In certain policy areas, the Commission proved that it was in a position to offer real added value to Member States. The AU has also played a pivotal role in conflict resolution. Although giving more power to regional blocs such as the SADC and ECOWAS on issues of conflict resolution, the organization should be applauded for taking the lead and constantly monitoring situations where these regional blocs are resolving conflicts. In the Zimbabwe crisis after the 2008 presidential run-off elections, the AU played a crucial role in a bid to restore sanity in the Southern African country.
According to Cawthra (2010) SADC did not give itself any mediation role, but it was only when the matter of Zimbabwe was referred to the AU at its Sharm el-Sheik (Egypt) Summit in June 2008, that the AU directed that SADC be put in charge of mediating a solution to the crisis. SADC’s mandate thus came directly from the AU and in turn, at its 2008 Dar-es-Salaam conference, SADC appointed then South African president Thabo Mbeki as chief mediator. During elections in member countries, the AU sends observers to monitor, something which is a giant step towards ensuring democracy.
AU’s efforts towards economic cooperation should also be commended. It is the organization’s vision towards the cooperation of the third world that brought about the Preferential Trade Area for East and Southern Africa. The organization was established in 1981 with the objective of increasing economic and commercial cooperation between member states, harmonizing tariffs, and reducing trade barriers, with the eventual aim of creating a common market. It was however replaced by the Common Market for Eastern and Southern Africa (COMESA) in December 1994.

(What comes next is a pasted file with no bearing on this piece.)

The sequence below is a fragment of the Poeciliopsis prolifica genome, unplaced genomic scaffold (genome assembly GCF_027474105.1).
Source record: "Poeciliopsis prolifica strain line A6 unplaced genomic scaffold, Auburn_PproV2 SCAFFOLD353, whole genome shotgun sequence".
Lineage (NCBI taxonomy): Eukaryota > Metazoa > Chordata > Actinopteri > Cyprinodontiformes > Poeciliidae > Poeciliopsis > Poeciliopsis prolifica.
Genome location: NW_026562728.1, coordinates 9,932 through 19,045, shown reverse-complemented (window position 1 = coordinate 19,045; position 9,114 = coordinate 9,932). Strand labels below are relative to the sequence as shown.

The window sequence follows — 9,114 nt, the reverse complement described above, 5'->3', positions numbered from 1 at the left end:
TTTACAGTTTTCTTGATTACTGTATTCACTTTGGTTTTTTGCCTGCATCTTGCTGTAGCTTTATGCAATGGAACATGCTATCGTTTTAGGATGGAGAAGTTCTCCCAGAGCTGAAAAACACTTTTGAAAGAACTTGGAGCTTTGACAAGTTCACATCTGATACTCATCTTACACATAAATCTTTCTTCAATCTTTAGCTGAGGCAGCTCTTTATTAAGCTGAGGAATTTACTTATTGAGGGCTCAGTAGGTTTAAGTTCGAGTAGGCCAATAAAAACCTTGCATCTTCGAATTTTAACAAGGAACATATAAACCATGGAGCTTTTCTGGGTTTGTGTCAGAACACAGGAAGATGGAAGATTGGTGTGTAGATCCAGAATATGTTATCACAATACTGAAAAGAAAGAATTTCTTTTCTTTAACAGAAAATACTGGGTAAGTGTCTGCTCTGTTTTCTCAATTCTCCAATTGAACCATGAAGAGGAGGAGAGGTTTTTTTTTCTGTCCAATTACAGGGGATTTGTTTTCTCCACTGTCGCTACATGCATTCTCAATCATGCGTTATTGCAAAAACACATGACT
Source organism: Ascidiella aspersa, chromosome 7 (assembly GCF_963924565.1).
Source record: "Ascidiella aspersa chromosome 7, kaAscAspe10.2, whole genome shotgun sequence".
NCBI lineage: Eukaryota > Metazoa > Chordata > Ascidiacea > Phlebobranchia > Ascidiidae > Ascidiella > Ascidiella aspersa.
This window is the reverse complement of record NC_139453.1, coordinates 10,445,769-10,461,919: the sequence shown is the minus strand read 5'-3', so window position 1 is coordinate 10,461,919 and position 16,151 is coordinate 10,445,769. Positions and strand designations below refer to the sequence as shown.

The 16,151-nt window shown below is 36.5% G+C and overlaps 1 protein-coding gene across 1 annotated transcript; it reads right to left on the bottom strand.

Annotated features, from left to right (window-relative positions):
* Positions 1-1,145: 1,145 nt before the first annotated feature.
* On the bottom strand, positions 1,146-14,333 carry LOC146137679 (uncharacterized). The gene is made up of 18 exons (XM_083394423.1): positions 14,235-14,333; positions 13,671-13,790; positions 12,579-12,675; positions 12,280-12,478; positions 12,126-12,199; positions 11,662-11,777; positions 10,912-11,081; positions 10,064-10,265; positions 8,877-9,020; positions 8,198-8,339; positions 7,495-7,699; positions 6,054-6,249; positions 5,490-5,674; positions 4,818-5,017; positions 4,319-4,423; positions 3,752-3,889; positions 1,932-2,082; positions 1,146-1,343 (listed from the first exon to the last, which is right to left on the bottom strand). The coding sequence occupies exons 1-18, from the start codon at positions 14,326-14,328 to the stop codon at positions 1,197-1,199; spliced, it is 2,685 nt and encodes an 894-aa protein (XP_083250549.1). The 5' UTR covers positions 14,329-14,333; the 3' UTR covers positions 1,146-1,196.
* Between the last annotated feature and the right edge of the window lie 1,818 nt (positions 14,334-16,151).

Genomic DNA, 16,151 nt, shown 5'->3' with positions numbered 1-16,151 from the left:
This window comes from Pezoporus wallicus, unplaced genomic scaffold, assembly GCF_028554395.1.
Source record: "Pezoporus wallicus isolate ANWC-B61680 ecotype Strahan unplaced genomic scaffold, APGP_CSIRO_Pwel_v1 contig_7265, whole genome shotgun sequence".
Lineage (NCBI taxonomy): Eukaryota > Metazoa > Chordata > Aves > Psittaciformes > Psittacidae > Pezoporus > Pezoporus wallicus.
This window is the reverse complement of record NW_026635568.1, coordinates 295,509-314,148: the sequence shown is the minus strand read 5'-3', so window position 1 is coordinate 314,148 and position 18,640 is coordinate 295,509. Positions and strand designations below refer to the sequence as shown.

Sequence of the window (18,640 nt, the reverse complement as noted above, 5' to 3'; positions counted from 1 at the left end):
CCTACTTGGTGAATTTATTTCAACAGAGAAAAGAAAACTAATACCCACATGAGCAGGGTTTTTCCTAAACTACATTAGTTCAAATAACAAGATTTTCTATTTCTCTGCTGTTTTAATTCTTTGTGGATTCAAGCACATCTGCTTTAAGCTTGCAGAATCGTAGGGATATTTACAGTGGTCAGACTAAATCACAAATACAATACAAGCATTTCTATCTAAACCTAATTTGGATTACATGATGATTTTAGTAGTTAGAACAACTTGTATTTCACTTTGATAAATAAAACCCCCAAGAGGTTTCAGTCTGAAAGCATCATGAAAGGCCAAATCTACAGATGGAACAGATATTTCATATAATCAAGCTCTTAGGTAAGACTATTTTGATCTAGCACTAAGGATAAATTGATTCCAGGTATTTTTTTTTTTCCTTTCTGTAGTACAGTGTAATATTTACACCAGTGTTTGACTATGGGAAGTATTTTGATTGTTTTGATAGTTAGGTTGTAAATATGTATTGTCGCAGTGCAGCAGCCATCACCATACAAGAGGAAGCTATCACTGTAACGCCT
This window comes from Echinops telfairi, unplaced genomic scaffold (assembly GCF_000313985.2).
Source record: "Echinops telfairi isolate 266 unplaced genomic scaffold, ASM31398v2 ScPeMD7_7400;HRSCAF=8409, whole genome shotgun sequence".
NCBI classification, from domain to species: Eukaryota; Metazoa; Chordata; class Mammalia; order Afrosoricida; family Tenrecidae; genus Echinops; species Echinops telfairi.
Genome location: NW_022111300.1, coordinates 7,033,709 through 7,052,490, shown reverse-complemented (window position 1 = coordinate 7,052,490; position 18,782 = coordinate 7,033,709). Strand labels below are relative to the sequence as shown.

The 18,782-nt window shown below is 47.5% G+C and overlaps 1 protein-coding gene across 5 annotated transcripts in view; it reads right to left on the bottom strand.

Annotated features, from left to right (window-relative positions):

This same vision led to the establishment of African financial institutions such as the African Development Bank, the PTA Bank as well as the African Export-Import Bank. These banks are responsible for spearheading development in the continent by funding developmental projects as well as bailing out African financial institutions. In Zimbabwe for example, the African Export-Import Bank reportedly bailed out the Reserve Bank of Zimbabwe (RBZ) by providing US$80 million for the central bank to resume its lender of last resort role and improve liquidity on the market (The Standard, Saturday 28 January 2012).
To date, the bank offers the African Trade Expansion and Diversification Scheme as well as the African Development Scheme. The list provided hereafter is not exhaustive, but gives an idea of some major achievements to which the African Union Commission (AUC) contributed: * Development of a vision for the AU up to 2015 [See Strategic Plan of the African Union Commission, Vol.
Partly due to the presence of a popular impulse towards unification, the architects of the AU have sought a blueprint inspired by the strongest, ambitious, and most effective model of regional identification that exists to date, namely the European Union (EU). As a result, the AU adopted and developed a modern system of collective security architecture with complex structures, fancy ideas, embedded in up to date human security principles, values, and norms. In this regard, Africa has no more poverty of ideas. But it lacks real capacity (Ibid).